Violence in western Ukraine signals intensifying civil conflict
[Sorry, the video for this story has expired, but you can still read the transcript below. ]
HARI SREENIVASAN: Despite all the violence the past few weeks in eastern Ukraine, the greatest bloodshed actually occurred hundreds of miles away yesterday during that incident in Odessa. For more we’re joined now from Odessa via Skype by Philip Shishkin. He is with The Wall Street Journal. So what was the situation on the ground today?
PHILIP SHISHKIN: Well, outside that building where the people burned to death last night there was a Russian rally, and people were very angry at times. There were couples there. There were mostly pro-Russian, mostly older people, some younger people. They’re very angry at the police, too, because the police played a very peculiar role yesterday, as they have throughout the recent unrest in Ukraine. And their role is to basically not intervene.
What’s more there is video footage that emerged yesterday on several fairly reliable Ukrainian television channels and other videos that suggest that the police, that the local police, were actually sympathetic to the pro-Russian militants. And if not held them outright then at least did not stand in the way and maybe even sheltered them. And so this is what the Ukrainians are very angry about. The Russians are very angry about the fact that when the molotov cocktails flew at that building where the protestors were entrapped the police were nowhere to be seen, and they allowed this to happen. So there’s anger at the police aimed from both sides.
HARI SREENIVASAN: So for an American audience that’s watching what’s the significance that this violence is happening in Odessa, a western part of Ukraine, which isn’t close to Crimea, which isn’t close to the other areas that we’ve been talking about and hearing about in the last few days?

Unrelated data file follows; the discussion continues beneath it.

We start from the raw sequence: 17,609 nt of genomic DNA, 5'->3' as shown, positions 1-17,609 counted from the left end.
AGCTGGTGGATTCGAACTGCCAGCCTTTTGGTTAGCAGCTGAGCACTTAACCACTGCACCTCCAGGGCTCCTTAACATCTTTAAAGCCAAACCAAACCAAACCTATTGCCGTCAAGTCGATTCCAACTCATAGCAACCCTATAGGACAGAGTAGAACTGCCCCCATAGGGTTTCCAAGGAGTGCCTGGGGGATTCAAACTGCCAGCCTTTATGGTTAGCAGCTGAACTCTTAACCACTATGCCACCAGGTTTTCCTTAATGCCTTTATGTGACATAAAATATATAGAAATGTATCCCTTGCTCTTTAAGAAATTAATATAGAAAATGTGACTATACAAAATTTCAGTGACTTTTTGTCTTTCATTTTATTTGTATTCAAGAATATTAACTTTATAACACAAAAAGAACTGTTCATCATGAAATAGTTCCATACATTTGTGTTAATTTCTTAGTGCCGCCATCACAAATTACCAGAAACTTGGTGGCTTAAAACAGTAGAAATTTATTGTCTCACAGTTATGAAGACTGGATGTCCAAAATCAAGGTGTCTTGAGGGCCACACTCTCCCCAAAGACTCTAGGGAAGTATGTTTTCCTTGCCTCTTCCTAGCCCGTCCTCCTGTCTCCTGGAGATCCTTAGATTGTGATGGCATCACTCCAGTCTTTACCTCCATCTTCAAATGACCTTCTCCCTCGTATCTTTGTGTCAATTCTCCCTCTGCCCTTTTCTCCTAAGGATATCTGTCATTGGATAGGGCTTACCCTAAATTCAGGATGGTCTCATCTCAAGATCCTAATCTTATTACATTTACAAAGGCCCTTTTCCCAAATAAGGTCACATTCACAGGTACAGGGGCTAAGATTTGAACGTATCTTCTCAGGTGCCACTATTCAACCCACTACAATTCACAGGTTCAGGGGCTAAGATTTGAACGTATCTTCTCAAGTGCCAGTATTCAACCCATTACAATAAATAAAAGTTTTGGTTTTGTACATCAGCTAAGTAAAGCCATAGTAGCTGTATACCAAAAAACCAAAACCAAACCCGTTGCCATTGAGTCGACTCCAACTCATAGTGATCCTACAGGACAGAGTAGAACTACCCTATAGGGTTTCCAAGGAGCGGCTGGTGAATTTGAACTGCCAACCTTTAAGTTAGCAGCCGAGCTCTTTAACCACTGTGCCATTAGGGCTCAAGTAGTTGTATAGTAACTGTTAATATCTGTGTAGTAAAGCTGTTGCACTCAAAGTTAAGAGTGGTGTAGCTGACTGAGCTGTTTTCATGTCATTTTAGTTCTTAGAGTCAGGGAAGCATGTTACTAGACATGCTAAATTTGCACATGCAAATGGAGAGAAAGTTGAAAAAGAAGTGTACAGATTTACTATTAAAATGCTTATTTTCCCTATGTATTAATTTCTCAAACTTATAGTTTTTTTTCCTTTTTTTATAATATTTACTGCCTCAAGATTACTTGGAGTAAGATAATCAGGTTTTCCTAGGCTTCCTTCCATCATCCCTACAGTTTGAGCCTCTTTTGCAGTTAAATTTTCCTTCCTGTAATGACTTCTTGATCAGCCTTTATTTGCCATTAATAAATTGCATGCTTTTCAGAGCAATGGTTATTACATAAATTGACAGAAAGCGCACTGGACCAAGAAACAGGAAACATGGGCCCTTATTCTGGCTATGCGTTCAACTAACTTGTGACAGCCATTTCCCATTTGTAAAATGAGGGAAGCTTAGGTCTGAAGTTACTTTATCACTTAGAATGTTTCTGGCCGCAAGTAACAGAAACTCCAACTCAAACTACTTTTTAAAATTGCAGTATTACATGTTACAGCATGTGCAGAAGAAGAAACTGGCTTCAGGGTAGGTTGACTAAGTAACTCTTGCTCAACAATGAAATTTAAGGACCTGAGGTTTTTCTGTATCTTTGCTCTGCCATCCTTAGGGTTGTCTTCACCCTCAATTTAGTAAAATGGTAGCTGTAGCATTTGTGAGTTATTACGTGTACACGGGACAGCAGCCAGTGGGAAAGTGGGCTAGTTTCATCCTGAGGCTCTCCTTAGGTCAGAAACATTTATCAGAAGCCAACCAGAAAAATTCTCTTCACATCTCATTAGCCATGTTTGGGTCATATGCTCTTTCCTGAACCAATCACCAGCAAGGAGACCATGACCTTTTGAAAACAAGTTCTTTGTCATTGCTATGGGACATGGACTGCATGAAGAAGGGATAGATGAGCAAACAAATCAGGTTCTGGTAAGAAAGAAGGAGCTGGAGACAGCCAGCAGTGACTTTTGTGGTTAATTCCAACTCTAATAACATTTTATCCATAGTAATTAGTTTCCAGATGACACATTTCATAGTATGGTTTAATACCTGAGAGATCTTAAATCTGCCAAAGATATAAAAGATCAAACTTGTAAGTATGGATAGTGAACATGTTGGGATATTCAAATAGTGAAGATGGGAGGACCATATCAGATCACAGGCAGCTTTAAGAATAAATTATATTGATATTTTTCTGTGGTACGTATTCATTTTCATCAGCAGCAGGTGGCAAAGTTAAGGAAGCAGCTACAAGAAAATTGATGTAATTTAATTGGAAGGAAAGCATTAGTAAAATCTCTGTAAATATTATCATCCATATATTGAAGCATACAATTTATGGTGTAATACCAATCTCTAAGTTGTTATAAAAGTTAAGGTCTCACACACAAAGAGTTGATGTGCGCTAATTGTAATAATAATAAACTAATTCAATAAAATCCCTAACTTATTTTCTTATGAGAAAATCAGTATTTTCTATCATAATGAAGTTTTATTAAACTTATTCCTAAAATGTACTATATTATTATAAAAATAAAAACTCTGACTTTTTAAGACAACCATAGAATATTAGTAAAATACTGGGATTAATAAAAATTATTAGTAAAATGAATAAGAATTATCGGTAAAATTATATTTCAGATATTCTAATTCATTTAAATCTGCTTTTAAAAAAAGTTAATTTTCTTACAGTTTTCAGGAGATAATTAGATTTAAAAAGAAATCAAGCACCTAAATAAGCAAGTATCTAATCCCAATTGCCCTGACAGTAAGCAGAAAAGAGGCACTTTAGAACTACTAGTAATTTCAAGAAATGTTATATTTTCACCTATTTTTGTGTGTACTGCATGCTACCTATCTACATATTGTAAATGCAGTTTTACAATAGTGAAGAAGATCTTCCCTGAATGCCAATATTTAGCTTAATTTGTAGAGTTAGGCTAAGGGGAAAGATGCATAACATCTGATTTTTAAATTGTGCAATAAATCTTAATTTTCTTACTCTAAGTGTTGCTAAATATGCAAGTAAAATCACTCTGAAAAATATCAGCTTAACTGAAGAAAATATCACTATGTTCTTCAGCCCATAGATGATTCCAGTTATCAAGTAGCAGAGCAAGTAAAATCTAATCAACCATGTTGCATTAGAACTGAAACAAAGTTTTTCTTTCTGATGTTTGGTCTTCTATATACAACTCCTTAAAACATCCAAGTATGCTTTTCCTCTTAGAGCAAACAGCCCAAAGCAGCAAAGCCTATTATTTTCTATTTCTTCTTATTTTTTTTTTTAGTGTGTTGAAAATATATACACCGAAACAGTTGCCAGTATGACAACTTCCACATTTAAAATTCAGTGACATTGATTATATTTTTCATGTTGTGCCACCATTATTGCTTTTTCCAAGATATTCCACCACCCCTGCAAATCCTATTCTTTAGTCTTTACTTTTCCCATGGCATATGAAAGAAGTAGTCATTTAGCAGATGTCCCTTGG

PHILIP SHISHKIN: You know, when you ask people here what ethnicity they are, what they identify with, they will say Odessan before they mention any ethnicity. Because it’s a major port city and has been for centuries. It has Russians, Ukrainians. It has always had a significance Jewish population.
And it’s always been this sort of cosmopolitan melting pot where people have lived, co-existed very peacefully with each other. So what we saw yesterday, and I don’t want to pre-judge some of how the events will unfold from here, but it had sort of (inaudible) of a civil conflict because it’s the first time in Ukrainian, in this latest spiral of separatist unrest that we have actually seen large numbers of civilians clashing with other civilians with massive deaths as a result.
And we can already see that both sides are trying to package what happened yesterday to their advantage.
HARI SREENIVASAN: Is there strategic importance, geographically? Is there psychological importance if Russia makes more claims to Odessa?
PHILIP SHISHKIN: It’s very a peculiar place where people do not exhibit pro-Russian sentiment to the extent that’s in Crimea or in parts of eastern Ukraine. And this is part of the reason why yesterday’s pro-Russian rally, why the shooting and the intimidation that the pro-Russians began met with such a forceful response. In Odessa, we see people pushing back and pushing back very hard and sometimes very violently, too.
HARI SREENIVASAN: All right. Philip Shiskin of The Wall Street Journal, joining us from Odessa via Skype. Thanks so much.
PHILIP SHISHKIN: Thank you.